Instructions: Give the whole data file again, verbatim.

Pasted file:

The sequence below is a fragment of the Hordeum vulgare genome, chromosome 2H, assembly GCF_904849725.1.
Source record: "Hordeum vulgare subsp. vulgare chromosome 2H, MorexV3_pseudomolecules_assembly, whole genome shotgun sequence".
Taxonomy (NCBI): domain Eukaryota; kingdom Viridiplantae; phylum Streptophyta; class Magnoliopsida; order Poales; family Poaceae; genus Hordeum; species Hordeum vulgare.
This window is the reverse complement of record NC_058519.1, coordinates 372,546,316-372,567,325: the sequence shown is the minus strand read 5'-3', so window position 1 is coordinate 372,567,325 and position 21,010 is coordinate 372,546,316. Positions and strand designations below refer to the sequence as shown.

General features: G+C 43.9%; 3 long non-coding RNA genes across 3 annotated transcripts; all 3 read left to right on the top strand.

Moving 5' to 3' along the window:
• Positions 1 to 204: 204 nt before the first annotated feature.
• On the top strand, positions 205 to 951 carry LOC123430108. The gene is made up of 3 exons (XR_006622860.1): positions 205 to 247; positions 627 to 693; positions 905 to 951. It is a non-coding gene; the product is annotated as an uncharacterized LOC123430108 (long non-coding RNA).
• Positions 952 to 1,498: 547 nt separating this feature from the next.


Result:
The sequence below is a fragment of the Hordeum vulgare genome, chromosome 2H, assembly GCF_904849725.1.
Source record: "Hordeum vulgare subsp. vulgare chromosome 2H, MorexV3_pseudomolecules_assembly, whole genome shotgun sequence".
Taxonomy (NCBI): domain Eukaryota; kingdom Viridiplantae; phylum Streptophyta; class Magnoliopsida; order Poales; family Poaceae; genus Hordeum; species Hordeum vulgare.
This window is the reverse complement of record NC_058519.1, coordinates 372,546,316-372,567,325: the sequence shown is the minus strand read 5'-3', so window position 1 is coordinate 372,567,325 and position 21,010 is coordinate 372,546,316. Positions and strand designations below refer to the sequence as shown.

General features: G+C 43.9%; 3 long non-coding RNA genes across 3 annotated transcripts; all 3 read left to right on the top strand.

Moving 5' to 3' along the window:
• Positions 1 to 204: 204 nt before the first annotated feature.
• On the top strand, positions 205 to 951 carry LOC123430108. The gene is made up of 3 exons (XR_006622860.1): positions 205 to 247; positions 627 to 693; positions 905 to 951. It is a non-coding gene; the product is annotated as an uncharacterized LOC123430108 (long non-coding RNA).
• Positions 952 to 1,498: 547 nt separating this feature from the next.